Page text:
A meeting on ideas to provide affordable housing in West Africa is under way in Ghana. A large majority of city residents in Africa live in slums or in very difficult conditions because they are unable to meet the high cost of housing. Efam Dovi has more on the story for VOA from the meeting in the capital, Accra.
As poverty and under-development force more Africans to migrate to cities in search of better lives, governments are increasingly facing the challenge of providing decent shelter for the growing urban population.
According to research by an agency called U.N. Habitat, in 2005, sub-Saharan Africa had nearly 200 million slum dwellers, constituting some 20 percent of the worlds' total. Africa also has both the world's highest annual urban and slum growth rates.
Participants are discussing how governments could work with the private sector to invest in low cost housing for this growing sector of urban poor.
Anna Tibaijuka, who heads U.N. Habitat, says a majority of these newcomers are unduly exploited by private landlords and have to accept unclean living conditions in urban slums that lack even the most basic services.
"The shack owners actually getting excessive profit, we like to cut into those profit margins, bring in basic services, like sanitation, water, like pavement, so that you cut into the profit margin but it is still profitable for those who have the capital to provide affordable housing for the people," she said.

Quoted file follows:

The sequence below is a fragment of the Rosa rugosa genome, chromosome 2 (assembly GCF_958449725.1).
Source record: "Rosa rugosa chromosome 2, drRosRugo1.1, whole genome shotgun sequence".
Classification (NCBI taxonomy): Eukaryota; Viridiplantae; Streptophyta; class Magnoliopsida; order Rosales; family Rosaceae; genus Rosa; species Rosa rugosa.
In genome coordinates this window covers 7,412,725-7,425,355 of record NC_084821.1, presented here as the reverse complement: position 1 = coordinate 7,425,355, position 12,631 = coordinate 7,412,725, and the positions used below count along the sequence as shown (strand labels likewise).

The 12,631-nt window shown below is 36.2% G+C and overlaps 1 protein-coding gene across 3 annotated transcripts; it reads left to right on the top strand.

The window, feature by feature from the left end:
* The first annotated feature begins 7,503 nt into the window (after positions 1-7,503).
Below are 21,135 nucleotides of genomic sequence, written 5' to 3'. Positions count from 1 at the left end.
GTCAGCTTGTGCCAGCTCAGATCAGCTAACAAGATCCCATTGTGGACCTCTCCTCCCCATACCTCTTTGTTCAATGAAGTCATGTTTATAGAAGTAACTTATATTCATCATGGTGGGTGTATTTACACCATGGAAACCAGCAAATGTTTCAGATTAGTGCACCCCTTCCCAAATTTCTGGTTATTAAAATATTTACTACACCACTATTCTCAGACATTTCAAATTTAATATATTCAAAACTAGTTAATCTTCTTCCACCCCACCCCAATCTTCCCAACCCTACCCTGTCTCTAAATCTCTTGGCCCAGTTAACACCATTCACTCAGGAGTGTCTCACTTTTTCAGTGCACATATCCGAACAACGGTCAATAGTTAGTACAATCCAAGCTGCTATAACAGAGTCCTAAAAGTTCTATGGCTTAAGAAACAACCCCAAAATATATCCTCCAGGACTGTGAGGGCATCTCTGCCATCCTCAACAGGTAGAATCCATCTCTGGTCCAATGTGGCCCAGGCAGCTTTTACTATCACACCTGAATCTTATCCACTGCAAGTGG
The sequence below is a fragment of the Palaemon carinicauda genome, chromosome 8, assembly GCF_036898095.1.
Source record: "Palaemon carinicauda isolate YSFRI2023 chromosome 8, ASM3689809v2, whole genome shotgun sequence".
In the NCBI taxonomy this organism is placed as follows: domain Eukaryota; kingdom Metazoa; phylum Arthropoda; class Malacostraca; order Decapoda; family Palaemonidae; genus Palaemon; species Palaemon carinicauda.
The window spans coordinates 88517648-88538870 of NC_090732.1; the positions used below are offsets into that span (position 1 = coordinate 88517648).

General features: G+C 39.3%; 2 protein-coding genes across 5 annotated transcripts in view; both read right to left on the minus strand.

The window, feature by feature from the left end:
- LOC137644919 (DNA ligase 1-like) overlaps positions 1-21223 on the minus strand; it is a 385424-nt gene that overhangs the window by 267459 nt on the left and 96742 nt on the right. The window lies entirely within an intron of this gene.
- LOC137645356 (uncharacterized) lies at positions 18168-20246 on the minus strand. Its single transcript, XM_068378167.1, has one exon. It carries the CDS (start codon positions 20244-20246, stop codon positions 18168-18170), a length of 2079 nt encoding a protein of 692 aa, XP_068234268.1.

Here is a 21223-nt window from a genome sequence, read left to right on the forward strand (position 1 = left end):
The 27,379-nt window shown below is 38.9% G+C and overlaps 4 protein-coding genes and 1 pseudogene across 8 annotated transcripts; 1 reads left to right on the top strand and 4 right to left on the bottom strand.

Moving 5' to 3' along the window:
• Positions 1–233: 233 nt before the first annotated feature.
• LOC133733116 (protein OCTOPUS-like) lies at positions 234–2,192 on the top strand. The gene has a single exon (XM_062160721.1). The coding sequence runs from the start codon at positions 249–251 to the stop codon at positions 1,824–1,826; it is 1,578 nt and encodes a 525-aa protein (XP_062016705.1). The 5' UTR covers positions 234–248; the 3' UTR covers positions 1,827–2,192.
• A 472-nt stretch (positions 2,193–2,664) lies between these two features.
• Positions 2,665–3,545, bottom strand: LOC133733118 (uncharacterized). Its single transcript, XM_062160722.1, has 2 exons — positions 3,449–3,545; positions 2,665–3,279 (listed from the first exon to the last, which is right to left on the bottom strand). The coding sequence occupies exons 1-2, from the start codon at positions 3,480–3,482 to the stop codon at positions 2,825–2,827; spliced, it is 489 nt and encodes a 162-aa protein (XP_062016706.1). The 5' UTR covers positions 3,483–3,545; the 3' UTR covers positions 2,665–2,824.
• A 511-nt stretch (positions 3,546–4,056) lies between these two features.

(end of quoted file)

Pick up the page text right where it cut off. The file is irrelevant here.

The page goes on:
"So basically it is lack of regulation, some of the problems are legal, you also need rule of law, property rights must be respected," she added.
Opening the conference, Ghana's President John Kufuor says Ghana's cities are already bursting at the seams from rural urban drift.
The president said that by 2025, Ghana's urban population is expected to be more than half of the national total. African countries have long had mostly rural populations.
These are now moving into cities which have very little infrastructure, let alone any decent housing for anyone who is not affluent.
President Kufuor said historically, house ownership in Ghana has remained the preserve of the well- to-do because it is done from personal savings, of which most Africans have none.
"The generally accepted view now is that since the majority of the population is within the lower income group of society who cannot mobilize the saving or credit to build their own homes or even meet the high rentals demanded in our towns, even in the slums, the government must team up with private developers to supply affordable housing to this category," he said.
U.S Secretary of Housing and Urban Development, Alphonso Jackson, who was also present at the meeting, shared some experiences from the U.S. housing sector.
He said 70 years ago one in every seven American families did not own a home because of high down payments needed to purchase a home.
He talked about how it is important in the United States for many people to be homeowners.
"The impact of this innovative system we can see today because housing is a major portion of the gross national product and it is the greatest single source that has made our economy as strong as it is," he said.
Delegates from neighboring Nigeria and Senegal, both of which have some of the fastest growing African cities, as well as from other nearby countries, are also taking part in the four-day conference.